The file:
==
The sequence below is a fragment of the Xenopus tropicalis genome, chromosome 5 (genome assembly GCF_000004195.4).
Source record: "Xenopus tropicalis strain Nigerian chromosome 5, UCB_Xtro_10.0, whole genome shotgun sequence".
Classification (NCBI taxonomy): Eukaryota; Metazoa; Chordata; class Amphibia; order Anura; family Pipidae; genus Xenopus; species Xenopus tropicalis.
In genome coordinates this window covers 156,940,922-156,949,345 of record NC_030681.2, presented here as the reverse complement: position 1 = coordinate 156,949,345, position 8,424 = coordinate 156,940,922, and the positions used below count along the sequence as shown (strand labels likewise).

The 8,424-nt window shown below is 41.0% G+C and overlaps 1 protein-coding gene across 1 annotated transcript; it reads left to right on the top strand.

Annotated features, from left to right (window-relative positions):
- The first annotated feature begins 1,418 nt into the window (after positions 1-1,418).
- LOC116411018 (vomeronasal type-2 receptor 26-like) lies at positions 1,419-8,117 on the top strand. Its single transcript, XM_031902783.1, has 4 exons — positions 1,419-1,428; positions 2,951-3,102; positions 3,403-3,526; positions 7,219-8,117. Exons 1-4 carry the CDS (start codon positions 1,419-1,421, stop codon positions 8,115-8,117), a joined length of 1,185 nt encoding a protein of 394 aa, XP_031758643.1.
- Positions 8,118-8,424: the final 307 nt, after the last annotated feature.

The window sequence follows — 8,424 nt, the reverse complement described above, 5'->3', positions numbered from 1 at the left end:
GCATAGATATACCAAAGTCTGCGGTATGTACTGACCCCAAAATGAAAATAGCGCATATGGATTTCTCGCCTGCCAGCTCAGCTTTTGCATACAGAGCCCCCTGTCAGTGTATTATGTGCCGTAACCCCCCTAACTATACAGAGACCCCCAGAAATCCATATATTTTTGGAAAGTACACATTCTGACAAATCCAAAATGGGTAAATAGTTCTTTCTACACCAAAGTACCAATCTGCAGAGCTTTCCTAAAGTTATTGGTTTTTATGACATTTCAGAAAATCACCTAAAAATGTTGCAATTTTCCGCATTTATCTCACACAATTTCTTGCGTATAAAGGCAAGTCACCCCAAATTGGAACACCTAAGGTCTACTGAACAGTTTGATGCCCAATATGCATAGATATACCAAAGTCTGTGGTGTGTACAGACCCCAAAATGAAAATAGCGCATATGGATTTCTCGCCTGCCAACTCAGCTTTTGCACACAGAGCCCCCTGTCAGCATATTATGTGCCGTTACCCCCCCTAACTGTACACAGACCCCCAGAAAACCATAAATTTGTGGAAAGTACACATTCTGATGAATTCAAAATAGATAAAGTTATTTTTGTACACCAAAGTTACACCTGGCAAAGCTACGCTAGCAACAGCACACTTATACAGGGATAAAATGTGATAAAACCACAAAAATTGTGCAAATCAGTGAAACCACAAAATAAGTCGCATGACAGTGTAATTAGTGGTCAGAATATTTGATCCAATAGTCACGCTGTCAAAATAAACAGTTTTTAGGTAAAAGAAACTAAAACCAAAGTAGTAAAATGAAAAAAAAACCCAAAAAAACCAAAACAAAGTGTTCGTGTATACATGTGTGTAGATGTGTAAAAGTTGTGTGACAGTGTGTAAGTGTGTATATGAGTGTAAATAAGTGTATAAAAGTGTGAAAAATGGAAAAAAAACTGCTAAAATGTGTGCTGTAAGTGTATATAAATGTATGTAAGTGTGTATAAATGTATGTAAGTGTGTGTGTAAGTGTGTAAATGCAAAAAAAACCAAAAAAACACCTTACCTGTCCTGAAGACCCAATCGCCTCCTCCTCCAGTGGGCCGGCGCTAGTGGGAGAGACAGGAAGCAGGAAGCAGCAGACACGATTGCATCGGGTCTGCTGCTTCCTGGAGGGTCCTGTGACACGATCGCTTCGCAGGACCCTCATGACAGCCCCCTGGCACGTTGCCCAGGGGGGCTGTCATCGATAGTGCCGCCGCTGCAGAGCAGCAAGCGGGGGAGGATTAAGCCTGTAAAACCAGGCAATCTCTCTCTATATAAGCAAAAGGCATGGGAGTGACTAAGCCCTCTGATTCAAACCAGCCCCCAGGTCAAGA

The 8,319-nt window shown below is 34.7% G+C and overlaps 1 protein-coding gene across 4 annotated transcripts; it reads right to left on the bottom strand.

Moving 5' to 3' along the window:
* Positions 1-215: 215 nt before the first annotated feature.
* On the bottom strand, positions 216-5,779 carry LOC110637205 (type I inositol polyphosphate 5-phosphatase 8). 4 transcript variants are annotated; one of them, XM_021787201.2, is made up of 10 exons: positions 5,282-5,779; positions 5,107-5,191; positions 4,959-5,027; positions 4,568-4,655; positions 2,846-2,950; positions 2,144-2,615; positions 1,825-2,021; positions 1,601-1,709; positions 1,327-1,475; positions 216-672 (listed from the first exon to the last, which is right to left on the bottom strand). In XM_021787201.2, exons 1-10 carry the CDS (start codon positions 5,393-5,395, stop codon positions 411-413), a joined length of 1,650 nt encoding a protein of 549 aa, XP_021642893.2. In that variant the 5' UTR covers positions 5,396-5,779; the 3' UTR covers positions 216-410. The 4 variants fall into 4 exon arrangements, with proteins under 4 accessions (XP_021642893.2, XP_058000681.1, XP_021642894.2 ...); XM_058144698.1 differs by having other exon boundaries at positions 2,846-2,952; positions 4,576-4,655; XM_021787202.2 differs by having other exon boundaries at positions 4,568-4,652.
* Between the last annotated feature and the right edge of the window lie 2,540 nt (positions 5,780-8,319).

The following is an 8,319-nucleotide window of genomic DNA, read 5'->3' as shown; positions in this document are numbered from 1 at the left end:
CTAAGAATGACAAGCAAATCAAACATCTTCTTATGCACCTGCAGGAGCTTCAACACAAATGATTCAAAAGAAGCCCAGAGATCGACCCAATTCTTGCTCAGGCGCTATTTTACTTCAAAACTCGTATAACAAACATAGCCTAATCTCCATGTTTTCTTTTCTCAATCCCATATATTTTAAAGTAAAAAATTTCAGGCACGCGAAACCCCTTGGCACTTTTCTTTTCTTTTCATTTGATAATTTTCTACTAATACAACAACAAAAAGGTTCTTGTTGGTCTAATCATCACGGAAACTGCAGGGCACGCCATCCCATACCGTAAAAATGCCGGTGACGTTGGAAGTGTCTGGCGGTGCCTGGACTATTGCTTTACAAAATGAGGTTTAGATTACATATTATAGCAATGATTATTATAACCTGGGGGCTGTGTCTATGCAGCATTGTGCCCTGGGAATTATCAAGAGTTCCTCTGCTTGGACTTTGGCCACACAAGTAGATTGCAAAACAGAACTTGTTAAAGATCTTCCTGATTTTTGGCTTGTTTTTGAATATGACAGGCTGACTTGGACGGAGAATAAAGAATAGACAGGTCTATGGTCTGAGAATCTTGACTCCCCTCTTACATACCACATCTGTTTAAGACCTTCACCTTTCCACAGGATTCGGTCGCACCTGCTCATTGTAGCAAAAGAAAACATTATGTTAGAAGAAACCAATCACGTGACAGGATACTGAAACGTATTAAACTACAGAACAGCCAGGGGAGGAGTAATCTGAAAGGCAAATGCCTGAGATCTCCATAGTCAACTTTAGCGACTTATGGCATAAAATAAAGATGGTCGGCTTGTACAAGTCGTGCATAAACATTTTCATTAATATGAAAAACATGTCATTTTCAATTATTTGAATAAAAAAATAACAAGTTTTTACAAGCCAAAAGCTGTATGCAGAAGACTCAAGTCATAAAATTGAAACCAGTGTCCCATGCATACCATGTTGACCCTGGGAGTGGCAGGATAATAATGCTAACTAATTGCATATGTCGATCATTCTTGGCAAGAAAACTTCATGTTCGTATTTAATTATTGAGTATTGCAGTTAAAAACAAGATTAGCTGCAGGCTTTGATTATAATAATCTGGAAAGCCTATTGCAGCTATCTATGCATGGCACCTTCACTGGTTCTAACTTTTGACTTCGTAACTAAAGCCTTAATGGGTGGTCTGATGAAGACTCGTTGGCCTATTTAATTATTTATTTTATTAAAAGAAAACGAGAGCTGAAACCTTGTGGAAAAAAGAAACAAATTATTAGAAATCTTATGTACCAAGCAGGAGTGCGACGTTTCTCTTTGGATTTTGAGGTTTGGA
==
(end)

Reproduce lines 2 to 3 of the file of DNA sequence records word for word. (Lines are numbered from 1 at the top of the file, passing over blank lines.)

Source record: "Xenopus tropicalis strain Nigerian chromosome 5, UCB_Xtro_10.0, whole genome shotgun sequence".
Classification (NCBI taxonomy): Eukaryota; Metazoa; Chordata; class Amphibia; order Anura; family Pipidae; genus Xenopus; species Xenopus tropicalis.